Washington State University
SAFETY POLICIES AND PROCEDURES MANUAL

CHEMICAL / HAZARDOUS MATERIAL SAFETY
5.10
Revised 4-09
Environmental Health and Safety
335-3041

Chemical Hazard Communication Program

PDF link

OVERVIEW

Each department and/or unit which uses chemicals is to develop, implement, and maintain a written Chemical Hazard Communication Program. EXCEPTION: See below for laboratories. A written program describes how chemical hazards and protective measures are identified and communicated to employees, students, other WSU departments, and contractors. See below for definitions.

The communication methods used are:

A Chemical Hazard Communication Program template is available to assist departments/units in developing their specific written program. See below.

See also 4.14 and 5.12 for information concerning chemical carcinogens.

Laboratories

Laboratories are required to have a written Chemical Hygiene Plan, if applicable. See 4.12. They are not required to have a written Chemical Hazard Communication Program.

The general University Chemical Hygiene Plan is published as the Laboratory Safety Manual (LSM). To view the LSM, go to the Environmental Health and Safety (EH&S) Laboratory Safety Manual website at:

http://ehs.wsu.edu/labsafety/LabSafetyManual.html

RESPONSIBILITIES

Department Chair/Director

The department chair or director is to ensure that this policy is implemented.

Supervisor

Supervisor responsibilities include:

To obtain a program template, see the EH&S Chemical Safety/Hazard Communication website at:

http://ehs.wsu.edu/

Select Workplace Safety, then
Select Chemical Safety/Hazard Communication.

or contact EH&S; telephone 335-3041.

Employee/Student

Employees and students using hazardous chemicals are responsible for the following:

Environmental Health and Safety (EH&S)

EH&S is responsible for:

WRITTEN PROGRAM

Each nonlaboratory department and/or unit where any hazardous chemical is used must have a written Chemical Hazard Communication Program.

Identifying Hazardous Chemicals

There are several ways to determine if a chemical is hazardous:

Components

Minimum components of a written Chemical Hazard Communication Program include:

Template

EH&S has created a template designed for departments and/or units to develop and implement as their written Chemical Hazard Communication Program.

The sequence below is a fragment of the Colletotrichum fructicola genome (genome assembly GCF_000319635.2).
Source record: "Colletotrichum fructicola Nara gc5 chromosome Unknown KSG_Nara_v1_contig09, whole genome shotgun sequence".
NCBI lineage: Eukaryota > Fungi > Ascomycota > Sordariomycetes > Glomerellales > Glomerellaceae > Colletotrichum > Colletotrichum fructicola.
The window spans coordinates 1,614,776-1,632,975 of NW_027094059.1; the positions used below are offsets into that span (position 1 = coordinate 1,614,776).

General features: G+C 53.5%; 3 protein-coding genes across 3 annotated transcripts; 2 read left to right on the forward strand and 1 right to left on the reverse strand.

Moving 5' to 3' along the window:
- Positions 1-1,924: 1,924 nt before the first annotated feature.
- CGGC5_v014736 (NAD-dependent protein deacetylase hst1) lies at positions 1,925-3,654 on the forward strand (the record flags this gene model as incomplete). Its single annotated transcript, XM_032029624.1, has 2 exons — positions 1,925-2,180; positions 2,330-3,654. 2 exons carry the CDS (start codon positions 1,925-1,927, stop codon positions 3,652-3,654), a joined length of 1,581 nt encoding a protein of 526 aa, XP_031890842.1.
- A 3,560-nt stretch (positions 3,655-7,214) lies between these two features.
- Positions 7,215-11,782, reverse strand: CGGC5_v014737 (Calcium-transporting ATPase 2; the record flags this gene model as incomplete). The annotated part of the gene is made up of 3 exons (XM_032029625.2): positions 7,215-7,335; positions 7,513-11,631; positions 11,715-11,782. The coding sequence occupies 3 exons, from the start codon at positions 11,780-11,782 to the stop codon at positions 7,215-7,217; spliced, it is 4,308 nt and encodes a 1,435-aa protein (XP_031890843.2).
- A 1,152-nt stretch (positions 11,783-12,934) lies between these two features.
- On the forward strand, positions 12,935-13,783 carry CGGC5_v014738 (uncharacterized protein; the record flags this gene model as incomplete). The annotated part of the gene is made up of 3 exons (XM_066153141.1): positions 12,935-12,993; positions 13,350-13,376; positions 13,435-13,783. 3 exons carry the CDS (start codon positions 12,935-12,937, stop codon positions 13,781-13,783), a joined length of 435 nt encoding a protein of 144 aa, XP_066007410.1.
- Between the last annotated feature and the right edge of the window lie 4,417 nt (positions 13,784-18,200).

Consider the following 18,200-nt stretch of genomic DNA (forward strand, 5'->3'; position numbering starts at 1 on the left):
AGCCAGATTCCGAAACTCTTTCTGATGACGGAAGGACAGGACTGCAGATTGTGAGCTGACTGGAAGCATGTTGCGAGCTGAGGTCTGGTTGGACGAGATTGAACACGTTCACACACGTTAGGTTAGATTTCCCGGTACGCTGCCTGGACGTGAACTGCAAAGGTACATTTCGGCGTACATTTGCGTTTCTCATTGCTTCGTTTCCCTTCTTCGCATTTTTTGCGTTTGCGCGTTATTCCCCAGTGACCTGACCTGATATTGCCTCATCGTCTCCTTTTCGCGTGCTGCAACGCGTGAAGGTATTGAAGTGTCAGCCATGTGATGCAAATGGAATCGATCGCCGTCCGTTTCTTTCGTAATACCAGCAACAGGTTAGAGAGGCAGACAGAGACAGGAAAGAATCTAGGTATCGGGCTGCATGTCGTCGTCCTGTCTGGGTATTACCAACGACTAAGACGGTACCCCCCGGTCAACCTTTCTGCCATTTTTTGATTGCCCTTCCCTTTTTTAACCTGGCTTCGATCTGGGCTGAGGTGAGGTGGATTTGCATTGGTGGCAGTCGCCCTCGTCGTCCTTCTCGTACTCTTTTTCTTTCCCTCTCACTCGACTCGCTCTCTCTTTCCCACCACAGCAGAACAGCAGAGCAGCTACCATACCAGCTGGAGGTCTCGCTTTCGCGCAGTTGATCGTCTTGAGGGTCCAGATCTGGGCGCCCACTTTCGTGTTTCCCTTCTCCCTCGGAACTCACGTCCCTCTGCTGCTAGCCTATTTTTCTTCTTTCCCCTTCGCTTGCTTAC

Obtain copies of the template from the EH&S Chemical Safety/Hazard Communication website or by contacting EH&S;
telephone 335-3041. The website is at:

http://ehs.wsu.edu/

Select Workplace Safety, then
Select Chemical Safety/Hazard Communication.

Material Safety Data Sheet (MSDS)

Hazardous chemical product manufacturers or distributors are to supply MSDSs. Departments and units are to maintain and make available MSDSs for each hazardous chemical product used. This instruction is to be described in the department/unit's written Chemical Hazard Communication Program.

A department or unit having difficulty obtaining a MSDS from a manufacturer or supplier may complete a Material Safety Data Sheet Request form. Complete and/or print the PDF master on 5.10.5 to obtain copies of the request form.

Submit completed request forms to EH&S; mail code 1172.

DEFINITIONS

The following definitions apply to the University's Chemical Hazard Communication Program policy:

Hazardous Chemical

A hazardous chemical is defined as any chemical whose presence or use is a physical or health hazard.

Health Hazard

As used in the Chemical Hazard Communication Program, health hazard means any chemical for which there is significant evidence. based on at least one study conducted in accordance with established scientific principles, that acute or chronic health effects may occur in exposed employees.

Health hazards include carcinogens, toxic or highly toxic agents, reproductive toxins, irritants, corrosives, sensitizers, hepatotoxins, nephrotoxins, neurotoxins, agents which act on the hematopoietic system, and agents which damage the lungs, skin, eyes, or mucous membranes.

Laboratory

The term laboratory applies to a facility where the laboratory use of hazardous chemicals occurs. Such facilities are workplaces where relatively small quantities of hazardous chemicals are used on a nonproduction basis. Laboratory activities involve teaching, research, and sampling and analysis activities.

Physical Hazard

As used in the Chemical Hazard Communication Program, a physical hazard means a chemical for which there is scientifically valid evidence that it is a combustible liquid, a compressed gas, explosive, flammable, organic peroxide, oxidizer, pyrophoric, unstable (reactive), or water-reactive.

See the PDF form:
5.10.5: Material Safety Data Sheet (MSDS) Request
Complete and/or print as needed